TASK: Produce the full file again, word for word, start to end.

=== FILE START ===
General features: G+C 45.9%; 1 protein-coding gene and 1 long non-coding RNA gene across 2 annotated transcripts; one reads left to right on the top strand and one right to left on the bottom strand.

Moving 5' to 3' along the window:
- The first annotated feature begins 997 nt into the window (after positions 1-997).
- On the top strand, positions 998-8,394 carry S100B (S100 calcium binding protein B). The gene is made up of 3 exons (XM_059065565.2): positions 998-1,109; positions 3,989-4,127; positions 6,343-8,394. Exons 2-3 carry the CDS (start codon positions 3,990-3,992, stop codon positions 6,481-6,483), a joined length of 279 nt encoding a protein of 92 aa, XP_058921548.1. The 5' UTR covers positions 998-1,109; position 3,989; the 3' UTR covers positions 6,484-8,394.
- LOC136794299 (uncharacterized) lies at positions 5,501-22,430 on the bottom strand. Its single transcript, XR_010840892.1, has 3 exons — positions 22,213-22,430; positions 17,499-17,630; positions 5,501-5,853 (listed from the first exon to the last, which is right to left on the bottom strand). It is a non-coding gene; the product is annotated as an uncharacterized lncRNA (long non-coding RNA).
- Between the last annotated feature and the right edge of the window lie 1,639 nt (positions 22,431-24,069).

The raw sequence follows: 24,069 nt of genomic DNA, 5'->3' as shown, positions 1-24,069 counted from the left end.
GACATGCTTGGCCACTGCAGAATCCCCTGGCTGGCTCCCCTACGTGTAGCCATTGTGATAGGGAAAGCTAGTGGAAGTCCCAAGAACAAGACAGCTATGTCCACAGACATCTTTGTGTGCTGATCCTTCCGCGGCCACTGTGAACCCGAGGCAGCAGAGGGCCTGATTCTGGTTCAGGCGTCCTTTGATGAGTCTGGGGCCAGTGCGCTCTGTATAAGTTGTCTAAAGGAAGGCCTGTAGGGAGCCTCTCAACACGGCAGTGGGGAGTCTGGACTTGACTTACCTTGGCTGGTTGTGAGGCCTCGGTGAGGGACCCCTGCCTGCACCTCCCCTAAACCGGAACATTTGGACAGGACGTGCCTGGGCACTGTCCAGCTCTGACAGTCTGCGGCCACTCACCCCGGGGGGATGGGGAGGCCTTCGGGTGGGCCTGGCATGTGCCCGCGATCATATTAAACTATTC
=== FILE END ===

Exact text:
General features: G+C 45.9%; 1 protein-coding gene and 1 long non-coding RNA gene across 2 annotated transcripts; one reads left to right on the top strand and one right to left on the bottom strand.

Moving 5' to 3' along the window:
- The first annotated feature begins 997 nt into the window (after positions 1-997).
- On the top strand, positions 998-8,394 carry S100B (S100 calcium binding protein B). The gene is made up of 3 exons (XM_059065565.2): positions 998-1,109; positions 3,989-4,127; positions 6,343-8,394. Exons 2-3 carry the CDS (start codon positions 3,990-3,992, stop codon positions 6,481-6,483), a joined length of 279 nt encoding a protein of 92 aa, XP_058921548.1. The 5' UTR covers positions 998-1,109; position 3,989; the 3' UTR covers positions 6,484-8,394.
- LOC136794299 (uncharacterized) lies at positions 5,501-22,430 on the bottom strand. Its single transcript, XR_010840892.1, has 3 exons — positions 22,213-22,430; positions 17,499-17,630; positions 5,501-5,853 (listed from the first exon to the last, which is right to left on the bottom strand). It is a non-coding gene; the product is annotated as an uncharacterized lncRNA (long non-coding RNA).
- Between the last annotated feature and the right edge of the window lie 1,639 nt (positions 22,431-24,069).

The raw sequence follows: 24,069 nt of genomic DNA, 5'->3' as shown, positions 1-24,069 counted from the left end.
GACATGCTTGGCCACTGCAGAATCCCCTGGCTGGCTCCCCTACGTGTAGCCATTGTGATAGGGAAAGCTAGTGGAAGTCCCAAGAACAAGACAGCTATGTCCACAGACATCTTTGTGTGCTGATCCTTCCGCGGCCACTGTGAACCCGAGGCAGCAGAGGGCCTGATTCTGGTTCAGGCGTCCTTTGATGAGTCTGGGGCCAGTGCGCTCTGTATAAGTTGTCTAAAGGAAGGCCTGTAGGGAGCCTCTCAACACGGCAGTGGGGAGTCTGGACTTGACTTACCTTGGCTGGTTGTGAGGCCTCGGTGAGGGACCCCTGCCTGCACCTCCCCTAAACCGGAACATTTGGACAGGACGTGCCTGGGCACTGTCCAGCTCTGACAGTCTGCGGCCACTCACCCCGGGGGGATGGGGAGGCCTTCGGGTGGGCCTGGCATGTGCCCGCGATCATATTAAACTATTC